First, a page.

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Worshipping at the Church of Baseball
CHRIS NASHAWATY
July 09, 2012
The cast and crew of Bull Durham try to wrap their minds around how, 24 years ago, a minor league baseball movie became such a major league Hollywood hit
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July 09, 2012

Worshipping At The Church Of Baseball

The cast and crew of Bull Durham try to wrap their minds around how, 24 years ago, a minor league baseball movie became such a major league Hollywood hit

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The 1988 MLB season bubbled over with unlikely plotlines: The Cubs won the first night game ever played at Wrigley. The Blue Jays' Dave Stieb had two straight no-hitters broken up with two outs in the ninth. And Kirk Gibson of the Dodgers hobbled to the plate in Game 1 of the World Series to smash a pinch-hit, walk-off home run against A's assassin Dennis Eckersley. In theaters across America, another magical story unfolded. A little $7 million comedy, directed by a washed-out Triple A infielder and starring a bunch of actors who were no one's idea of stars, reminded moviegoers: Baseball is the closest thing in America to a common religion. The film didn't care about clichés or suspenseful bottom-of-the-ninth at bats. It was all about the details—the color and the craziness of the lives of minor leaguers itching to make it to The Show. Maybe that's why it became a classic and earned this magazine's stamp, in 2003, as the Greatest Sports Movie Ever. Twenty-four years later, SI reassembled everybody's favorite Carolina League roster for a look back at the making of Bull Durham.

I. "I believe in the Church of Baseball ..."

RON SHELTON (WRITER, DIRECTOR): I played ball in the minors for five seasons and quit during the strike of 1972. I was a second baseman in the Orioles' organization. Baltimore was a powerhouse at that time: Bobby Grich, Don Baylor, Brooks Robinson, Frank Robinson, Boog Powell and four 20-game winners. The highest I got was the Rochester Red Wings, in Triple A. I was a .251 hitter, and the most I made was about $900 a month. I had a couple of good years, and I probably could have kept grinding it, maybe gotten a shot somewhere. But I didn't want to become Crash Davis.

THOM MOUNT (PRODUCER): In the early '80s, along with two partners, I started a company that bought and developed minor league baseball teams, including the Durham Bulls for $35,000. I had grown up in Durham, going to the ballpark that's in the movie. A ball game, a hot dog and a Coke on a summer evening—how much better can life get?

SHELTON: When I was playing, I would go to the movies like a junkie. What else can you do when you're on the road? And then my playing days were over. You live with an edge when you play; then, when you're out of baseball, you try to replace that edge for the rest of your life. For me that edge came from screenplays. I'd written a couple that got made: Under Fire, about the Nicaraguan revolution, and The Best of Times [with Robin Williams and Kurt Russell], about trying to replay a high school football game some years later. When I was ready to direct, I thought I should write about something that I knew better than anybody else, even though I had always hated baseball movies. They always have a big game at the end and someone always hits a walk-off grand slam, which almost never happens. Baseball careers end on a ground ball to short.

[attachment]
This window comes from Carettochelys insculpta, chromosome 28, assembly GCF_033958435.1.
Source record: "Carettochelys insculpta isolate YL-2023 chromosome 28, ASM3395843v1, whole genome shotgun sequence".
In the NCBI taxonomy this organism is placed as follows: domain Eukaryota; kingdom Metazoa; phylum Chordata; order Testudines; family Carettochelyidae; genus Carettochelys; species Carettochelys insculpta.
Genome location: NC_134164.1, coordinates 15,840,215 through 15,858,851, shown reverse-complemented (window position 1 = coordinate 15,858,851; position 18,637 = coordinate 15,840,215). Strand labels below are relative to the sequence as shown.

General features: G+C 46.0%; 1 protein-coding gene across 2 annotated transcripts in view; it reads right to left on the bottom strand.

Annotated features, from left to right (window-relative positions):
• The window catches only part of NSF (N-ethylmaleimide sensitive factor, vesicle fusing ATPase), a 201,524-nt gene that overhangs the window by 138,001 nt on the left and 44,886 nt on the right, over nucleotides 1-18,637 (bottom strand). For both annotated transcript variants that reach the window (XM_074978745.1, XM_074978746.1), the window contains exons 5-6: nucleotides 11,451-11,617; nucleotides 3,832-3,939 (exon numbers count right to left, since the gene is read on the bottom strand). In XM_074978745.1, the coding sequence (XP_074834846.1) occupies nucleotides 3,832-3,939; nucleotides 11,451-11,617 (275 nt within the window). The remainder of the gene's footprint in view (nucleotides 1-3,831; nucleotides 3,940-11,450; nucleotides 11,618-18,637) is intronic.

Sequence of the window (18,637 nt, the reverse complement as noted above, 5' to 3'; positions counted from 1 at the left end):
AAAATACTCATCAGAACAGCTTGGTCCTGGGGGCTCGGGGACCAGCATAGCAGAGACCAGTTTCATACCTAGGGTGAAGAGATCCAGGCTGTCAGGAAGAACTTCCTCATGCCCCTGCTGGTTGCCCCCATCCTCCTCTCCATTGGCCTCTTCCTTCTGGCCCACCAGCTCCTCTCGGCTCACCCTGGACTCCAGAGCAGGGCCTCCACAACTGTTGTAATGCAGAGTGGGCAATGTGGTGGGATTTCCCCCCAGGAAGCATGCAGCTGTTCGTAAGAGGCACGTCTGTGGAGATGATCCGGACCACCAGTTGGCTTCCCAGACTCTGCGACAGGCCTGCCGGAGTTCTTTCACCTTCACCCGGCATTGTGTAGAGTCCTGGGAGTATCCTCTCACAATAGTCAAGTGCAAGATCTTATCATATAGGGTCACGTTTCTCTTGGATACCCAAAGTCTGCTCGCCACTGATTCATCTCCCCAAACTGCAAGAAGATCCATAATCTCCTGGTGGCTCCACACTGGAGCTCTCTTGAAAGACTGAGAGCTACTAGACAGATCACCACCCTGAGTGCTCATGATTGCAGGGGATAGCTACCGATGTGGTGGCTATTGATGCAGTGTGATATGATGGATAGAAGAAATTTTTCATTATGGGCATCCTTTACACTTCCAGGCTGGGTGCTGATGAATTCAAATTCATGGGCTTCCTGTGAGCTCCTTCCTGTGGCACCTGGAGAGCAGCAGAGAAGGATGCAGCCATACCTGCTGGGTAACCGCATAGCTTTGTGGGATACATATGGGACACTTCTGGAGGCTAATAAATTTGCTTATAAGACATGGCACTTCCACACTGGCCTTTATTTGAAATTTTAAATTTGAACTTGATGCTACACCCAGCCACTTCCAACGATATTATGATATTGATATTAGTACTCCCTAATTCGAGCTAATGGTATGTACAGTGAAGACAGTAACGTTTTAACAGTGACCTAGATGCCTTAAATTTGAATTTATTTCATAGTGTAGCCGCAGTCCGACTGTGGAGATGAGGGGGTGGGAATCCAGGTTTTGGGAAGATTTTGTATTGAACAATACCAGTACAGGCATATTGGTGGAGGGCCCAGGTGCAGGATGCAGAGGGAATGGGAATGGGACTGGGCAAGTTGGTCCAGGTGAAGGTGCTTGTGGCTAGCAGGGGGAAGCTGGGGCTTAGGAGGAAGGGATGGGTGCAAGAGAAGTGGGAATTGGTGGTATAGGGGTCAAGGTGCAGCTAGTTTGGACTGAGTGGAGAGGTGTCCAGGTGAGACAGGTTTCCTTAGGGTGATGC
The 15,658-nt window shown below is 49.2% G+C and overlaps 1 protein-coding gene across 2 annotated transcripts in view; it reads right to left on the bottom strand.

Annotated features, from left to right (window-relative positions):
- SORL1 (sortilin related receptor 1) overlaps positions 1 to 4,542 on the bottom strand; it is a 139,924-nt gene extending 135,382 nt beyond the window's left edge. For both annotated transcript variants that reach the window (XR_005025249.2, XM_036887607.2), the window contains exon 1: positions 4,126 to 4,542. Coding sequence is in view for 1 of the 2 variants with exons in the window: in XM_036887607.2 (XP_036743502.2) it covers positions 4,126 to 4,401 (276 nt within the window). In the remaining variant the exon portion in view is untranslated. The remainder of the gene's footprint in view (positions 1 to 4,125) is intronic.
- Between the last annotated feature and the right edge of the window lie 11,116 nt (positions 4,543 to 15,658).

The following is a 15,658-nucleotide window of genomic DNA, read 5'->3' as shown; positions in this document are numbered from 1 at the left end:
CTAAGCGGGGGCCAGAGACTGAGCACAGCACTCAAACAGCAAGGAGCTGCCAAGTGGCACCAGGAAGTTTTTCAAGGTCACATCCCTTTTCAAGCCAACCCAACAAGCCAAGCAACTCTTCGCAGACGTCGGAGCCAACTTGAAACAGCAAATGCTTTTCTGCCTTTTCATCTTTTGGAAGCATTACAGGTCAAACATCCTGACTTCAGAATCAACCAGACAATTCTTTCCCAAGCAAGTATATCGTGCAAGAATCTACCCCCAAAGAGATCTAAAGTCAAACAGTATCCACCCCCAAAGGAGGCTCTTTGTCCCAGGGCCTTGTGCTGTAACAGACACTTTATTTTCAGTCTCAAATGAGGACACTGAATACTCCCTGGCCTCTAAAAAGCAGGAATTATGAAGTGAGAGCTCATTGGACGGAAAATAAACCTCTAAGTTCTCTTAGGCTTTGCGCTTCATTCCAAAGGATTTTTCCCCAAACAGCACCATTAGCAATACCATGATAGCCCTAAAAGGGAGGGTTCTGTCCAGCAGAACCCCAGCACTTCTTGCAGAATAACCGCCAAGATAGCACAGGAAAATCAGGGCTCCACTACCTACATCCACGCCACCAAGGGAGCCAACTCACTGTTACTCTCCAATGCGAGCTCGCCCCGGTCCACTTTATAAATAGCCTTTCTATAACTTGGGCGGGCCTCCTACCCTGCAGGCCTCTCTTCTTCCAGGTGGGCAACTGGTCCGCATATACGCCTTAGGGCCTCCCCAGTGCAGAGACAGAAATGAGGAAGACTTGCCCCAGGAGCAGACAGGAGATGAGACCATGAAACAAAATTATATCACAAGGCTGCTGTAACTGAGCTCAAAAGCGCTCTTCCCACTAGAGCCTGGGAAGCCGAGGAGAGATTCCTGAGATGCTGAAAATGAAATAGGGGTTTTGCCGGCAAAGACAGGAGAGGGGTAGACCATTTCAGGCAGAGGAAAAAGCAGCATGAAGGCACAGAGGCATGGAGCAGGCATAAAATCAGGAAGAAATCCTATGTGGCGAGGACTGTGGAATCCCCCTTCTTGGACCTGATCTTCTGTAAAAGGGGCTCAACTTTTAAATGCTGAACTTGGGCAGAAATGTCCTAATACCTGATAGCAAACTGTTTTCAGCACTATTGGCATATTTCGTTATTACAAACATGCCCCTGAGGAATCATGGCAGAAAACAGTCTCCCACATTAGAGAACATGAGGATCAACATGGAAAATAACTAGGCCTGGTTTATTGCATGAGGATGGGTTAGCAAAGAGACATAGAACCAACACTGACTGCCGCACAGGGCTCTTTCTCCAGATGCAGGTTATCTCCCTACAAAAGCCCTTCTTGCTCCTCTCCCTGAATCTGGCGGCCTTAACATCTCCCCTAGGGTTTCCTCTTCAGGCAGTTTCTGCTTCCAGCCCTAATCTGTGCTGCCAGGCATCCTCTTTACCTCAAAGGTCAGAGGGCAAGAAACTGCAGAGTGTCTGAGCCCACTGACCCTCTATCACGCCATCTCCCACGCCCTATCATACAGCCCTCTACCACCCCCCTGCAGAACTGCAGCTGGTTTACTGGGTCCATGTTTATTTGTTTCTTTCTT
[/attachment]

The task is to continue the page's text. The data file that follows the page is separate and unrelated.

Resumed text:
MOUNT: Ron's first draft of Bull Durham wasn't quite there. But his second draft was extraordinary. It had Annie [Savoy], and she had a point of view and a voice. Crash got deeper. And Nuke got wackier. The movie became about something other than baseball. I had recruited Kevin Costner to be in a TV miniseries a year and a half earlier, but the network turned him down because he wasn't a star. I felt that he was going to break out.

SHELTON: I wanted Bull Durham to be about the players who were grinding it out trying to make a living in this game. I knew so many guys like Crash Davis. They didn't look like Kevin Costner, but they were consummate pros and really talented. The other archetype was the gifted young athlete who could throw a ball through a brick wall but who didn't understand that if he didn't take this seriously, he was going to be selling aluminum siding in five years. That was Nuke LaLoosh. As for Annie Savoy, her character was just a figment of my dreams. Trust me, I never met anyone like her in the minors.

KEVIN COSTNER (VETERAN CATCHER CRASH DAVIS): I was going to do another movie called Everybody's All-American [based on SI writer Frank Deford's novel about a washed-up football player] when I read Ron's script. It was amazing. I don't recall whether I knew about Ron's past in minor league baseball before I read it, but it became apparent from the level of detail in the script that all that time he spent riding buses, hoping for a shot at the big leagues, he was absorbing things.

SHELTON: I had loved Kevin in this little movie called Fandango, and also Silverado. When he read the script, he said, "Look, you played ball professionally. I was just a high school player. I want to try out for you." By then everybody was trying to get Kevin, and he asked to audition for me! He said, "Let's go to the batting cages." So we got a bunch of quarters and went out to these cages on Van Nuys Boulevard, in Los Angeles. He has a gorgeous swing—a better looking swing than I had. And then he goes around to the left side. He could switch-hit!

MARK BURG (PRODUCER): The original list for Crash Davis was Kevin Costner, Mel Gibson, Kurt Russell and Harrison Ford. Kevin said yes first.

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